Finding Gratitude, Part 5

Lady Violet

            Sela awoke from her bed. A quick look at the clock confirmed that it was nearly midnight. Exactly as she had hoped. Time to start her evaluations.

The room Sela had chosen was not pristine. It was truly a chest of drawers, a bed, and a window. There were not even easy access to facilities. But it was cheap, and paid by the hour. Sela had not asked any questions, and when a passerby had inquired whether she was sleeping alone, she had shown them Sir Violet. Anyone with a passing interest in the sharp beauty quickly found other pursuits.

Sela looked at the blade. The violet hilt that helped give the sword its name was velvet to her touch. The single-edged blade mirrored her, showing a face that stared back without empathy or real interest. Sir Violet knew she loved the sword, she did not need to look on with adoration.

She belted the sword to her side. The duelist threw on her cape and boots, and walked out of the no-name inn. It was time to see what Gratitude had to offer her.

The city night life was intoxicating. While the shops and bakeries closed up shop as the sun went down, other businesses opened their doors. Cafes and taverns, a few theaters. But the streets themselves were what truly came alive.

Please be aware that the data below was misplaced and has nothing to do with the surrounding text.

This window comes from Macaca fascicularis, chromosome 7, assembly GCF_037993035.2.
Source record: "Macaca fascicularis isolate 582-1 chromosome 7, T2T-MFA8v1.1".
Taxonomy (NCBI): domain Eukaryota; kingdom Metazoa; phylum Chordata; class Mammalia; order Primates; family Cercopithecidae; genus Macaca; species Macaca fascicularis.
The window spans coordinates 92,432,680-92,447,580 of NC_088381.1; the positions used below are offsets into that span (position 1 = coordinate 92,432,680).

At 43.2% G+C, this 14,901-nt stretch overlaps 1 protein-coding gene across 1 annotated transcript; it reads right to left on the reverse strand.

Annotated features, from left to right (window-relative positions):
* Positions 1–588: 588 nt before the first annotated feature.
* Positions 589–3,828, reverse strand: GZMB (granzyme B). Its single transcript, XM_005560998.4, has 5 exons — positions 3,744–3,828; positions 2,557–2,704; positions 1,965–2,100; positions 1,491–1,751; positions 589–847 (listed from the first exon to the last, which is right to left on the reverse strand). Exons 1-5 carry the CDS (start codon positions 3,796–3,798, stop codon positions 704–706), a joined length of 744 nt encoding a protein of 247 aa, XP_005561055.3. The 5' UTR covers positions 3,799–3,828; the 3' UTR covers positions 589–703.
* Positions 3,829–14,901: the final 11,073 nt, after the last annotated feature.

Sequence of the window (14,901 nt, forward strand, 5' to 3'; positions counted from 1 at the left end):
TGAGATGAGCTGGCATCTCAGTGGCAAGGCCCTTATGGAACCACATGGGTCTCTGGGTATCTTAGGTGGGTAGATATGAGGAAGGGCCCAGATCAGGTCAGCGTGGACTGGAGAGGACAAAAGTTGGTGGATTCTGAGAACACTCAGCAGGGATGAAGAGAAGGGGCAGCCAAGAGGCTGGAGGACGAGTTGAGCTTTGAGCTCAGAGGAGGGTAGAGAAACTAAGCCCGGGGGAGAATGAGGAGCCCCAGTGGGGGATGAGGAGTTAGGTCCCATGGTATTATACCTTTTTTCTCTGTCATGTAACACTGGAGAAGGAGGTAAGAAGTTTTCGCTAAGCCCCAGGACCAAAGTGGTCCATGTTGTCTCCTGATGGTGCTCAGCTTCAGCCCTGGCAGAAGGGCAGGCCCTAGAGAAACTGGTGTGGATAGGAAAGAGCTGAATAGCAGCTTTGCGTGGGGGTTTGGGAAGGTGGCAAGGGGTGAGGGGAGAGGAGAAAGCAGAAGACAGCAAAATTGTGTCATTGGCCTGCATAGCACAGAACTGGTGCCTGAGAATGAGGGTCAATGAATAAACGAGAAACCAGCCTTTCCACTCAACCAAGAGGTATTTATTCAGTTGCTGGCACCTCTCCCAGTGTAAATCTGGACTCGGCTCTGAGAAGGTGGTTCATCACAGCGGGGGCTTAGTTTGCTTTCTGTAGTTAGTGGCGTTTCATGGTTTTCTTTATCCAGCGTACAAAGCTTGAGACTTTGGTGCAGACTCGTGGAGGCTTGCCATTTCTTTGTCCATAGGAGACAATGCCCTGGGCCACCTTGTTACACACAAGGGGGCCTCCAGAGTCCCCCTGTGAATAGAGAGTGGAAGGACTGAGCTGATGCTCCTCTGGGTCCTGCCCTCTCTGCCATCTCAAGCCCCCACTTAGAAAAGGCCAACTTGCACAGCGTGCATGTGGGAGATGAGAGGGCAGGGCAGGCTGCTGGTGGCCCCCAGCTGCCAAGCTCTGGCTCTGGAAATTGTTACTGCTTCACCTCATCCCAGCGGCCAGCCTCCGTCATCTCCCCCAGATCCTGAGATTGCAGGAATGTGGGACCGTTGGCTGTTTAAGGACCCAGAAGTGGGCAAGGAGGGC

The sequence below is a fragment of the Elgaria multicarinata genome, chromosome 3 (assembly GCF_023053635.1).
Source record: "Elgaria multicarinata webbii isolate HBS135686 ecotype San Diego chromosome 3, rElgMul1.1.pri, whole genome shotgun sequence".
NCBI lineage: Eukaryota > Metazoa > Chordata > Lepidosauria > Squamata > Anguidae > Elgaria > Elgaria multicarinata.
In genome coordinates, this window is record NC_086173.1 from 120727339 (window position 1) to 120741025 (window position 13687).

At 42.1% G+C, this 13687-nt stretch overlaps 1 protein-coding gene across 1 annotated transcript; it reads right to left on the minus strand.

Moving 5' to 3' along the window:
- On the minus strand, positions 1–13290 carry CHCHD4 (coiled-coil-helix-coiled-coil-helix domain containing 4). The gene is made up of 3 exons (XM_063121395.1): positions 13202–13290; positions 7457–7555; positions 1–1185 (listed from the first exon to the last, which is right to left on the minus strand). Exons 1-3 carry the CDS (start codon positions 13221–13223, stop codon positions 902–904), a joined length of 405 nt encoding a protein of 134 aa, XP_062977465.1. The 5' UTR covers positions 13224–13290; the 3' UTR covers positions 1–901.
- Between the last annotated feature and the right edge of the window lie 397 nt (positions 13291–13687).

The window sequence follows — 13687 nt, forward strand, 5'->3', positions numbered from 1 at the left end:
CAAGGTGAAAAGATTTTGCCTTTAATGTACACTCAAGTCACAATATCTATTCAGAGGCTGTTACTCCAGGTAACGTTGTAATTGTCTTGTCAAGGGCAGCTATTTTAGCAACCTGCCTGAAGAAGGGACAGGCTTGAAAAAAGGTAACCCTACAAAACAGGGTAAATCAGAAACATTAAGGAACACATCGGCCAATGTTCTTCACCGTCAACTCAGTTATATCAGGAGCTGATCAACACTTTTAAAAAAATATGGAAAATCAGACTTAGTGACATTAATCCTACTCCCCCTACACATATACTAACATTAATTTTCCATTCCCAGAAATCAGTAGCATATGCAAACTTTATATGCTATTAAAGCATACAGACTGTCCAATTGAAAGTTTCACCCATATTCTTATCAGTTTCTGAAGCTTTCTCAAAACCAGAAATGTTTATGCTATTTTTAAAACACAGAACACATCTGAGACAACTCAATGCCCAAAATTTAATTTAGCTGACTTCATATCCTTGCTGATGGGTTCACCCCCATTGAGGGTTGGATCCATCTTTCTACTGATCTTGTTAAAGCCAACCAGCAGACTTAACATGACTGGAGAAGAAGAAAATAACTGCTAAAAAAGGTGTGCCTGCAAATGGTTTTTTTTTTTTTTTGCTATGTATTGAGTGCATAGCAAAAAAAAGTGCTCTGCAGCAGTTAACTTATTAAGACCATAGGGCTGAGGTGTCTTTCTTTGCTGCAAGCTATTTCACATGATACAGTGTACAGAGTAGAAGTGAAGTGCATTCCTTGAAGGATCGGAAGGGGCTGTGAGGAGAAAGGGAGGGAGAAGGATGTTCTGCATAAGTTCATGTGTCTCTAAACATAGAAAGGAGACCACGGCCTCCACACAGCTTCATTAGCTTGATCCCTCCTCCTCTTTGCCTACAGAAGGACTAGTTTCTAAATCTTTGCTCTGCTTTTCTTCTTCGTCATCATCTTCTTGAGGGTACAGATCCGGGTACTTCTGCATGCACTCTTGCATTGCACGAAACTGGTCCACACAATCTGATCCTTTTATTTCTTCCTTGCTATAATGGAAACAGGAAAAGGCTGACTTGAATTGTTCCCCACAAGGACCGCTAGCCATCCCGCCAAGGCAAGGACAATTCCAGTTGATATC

Sela walked through a celebration of art. Trumpeters, flautists, a pantomime, every few feet there was a new attraction. Tourists and critics gathered at what drew their interest. Every act was cutthroat. They were in competition with each other and the business of the night. Who could catch interest, and hold it long enough for the interested soul to part with a coin?

A fight broke out between a puppeteer and a mime. The two each felt that the other was encroaching on territory, or creative license, or perhaps the mime did not appreciate the color palette of a certain puppet. The puppets were soon banging on an invisible box as the mime wailed in silent horror.

Sela smiled. Not at the violence, though it seemed real enough. However, given the crowd that gathered around the two acts to lay bets and watch a strange fight, it could have been staged. Certainly the rest of the street suspected such.

Sela kept moving. While interesting, that was not the entertainment she needed.

She kept her eyes peeled. The duelist could pick out the thieves, the scoundrels, the hucksters. They followed everyone as well, hoping to separate fools from coin far faster than the artists ever could. If Sela was in a mood, she could have cleared them out as well.

But that was not a challenge. It was, at most, a mild interest. She needed to fill her blood with fire, set it alight with passion that could not be quenched by a beer or passing fancy.

In short, she needed a real fight.

copyright 2018 Jack Holder

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